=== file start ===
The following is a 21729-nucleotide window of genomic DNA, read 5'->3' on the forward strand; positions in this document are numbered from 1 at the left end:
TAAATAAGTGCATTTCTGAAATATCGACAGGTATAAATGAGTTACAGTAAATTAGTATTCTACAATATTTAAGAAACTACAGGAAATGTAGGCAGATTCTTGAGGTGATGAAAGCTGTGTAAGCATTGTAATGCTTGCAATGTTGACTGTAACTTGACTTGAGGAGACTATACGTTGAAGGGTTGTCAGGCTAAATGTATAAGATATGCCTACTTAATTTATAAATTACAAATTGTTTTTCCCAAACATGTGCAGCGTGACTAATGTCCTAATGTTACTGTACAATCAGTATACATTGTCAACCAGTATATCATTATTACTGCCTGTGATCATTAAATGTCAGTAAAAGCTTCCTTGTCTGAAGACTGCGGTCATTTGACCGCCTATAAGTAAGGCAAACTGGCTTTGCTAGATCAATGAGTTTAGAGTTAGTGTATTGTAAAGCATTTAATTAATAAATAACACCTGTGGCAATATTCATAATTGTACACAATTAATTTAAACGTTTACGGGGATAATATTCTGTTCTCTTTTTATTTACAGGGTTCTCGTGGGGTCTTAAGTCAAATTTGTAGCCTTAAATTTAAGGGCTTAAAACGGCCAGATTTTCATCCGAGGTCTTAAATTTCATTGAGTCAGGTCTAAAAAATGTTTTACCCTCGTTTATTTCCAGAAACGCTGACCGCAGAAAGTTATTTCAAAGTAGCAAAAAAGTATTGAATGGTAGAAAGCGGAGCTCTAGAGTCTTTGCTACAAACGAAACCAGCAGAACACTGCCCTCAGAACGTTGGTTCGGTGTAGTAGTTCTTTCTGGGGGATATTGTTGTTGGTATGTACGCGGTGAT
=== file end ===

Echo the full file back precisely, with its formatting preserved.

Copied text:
The following is a 21729-nucleotide window of genomic DNA, read 5'->3' on the forward strand; positions in this document are numbered from 1 at the left end:
TAAATAAGTGCATTTCTGAAATATCGACAGGTATAAATGAGTTACAGTAAATTAGTATTCTACAATATTTAAGAAACTACAGGAAATGTAGGCAGATTCTTGAGGTGATGAAAGCTGTGTAAGCATTGTAATGCTTGCAATGTTGACTGTAACTTGACTTGAGGAGACTATACGTTGAAGGGTTGTCAGGCTAAATGTATAAGATATGCCTACTTAATTTATAAATTACAAATTGTTTTTCCCAAACATGTGCAGCGTGACTAATGTCCTAATGTTACTGTACAATCAGTATACATTGTCAACCAGTATATCATTATTACTGCCTGTGATCATTAAATGTCAGTAAAAGCTTCCTTGTCTGAAGACTGCGGTCATTTGACCGCCTATAAGTAAGGCAAACTGGCTTTGCTAGATCAATGAGTTTAGAGTTAGTGTATTGTAAAGCATTTAATTAATAAATAACACCTGTGGCAATATTCATAATTGTACACAATTAATTTAAACGTTTACGGGGATAATATTCTGTTCTCTTTTTATTTACAGGGTTCTCGTGGGGTCTTAAGTCAAATTTGTAGCCTTAAATTTAAGGGCTTAAAACGGCCAGATTTTCATCCGAGGTCTTAAATTTCATTGAGTCAGGTCTAAAAAATGTTTTACCCTCGTTTATTTCCAGAAACGCTGACCGCAGAAAGTTATTTCAAAGTAGCAAAAAAGTATTGAATGGTAGAAAGCGGAGCTCTAGAGTCTTTGCTACAAACGAAACCAGCAGAACACTGCCCTCAGAACGTTGGTTCGGTGTAGTAGTTCTTTCTGGGGGATATTGTTGTTGGTATGTACGCGGTGAT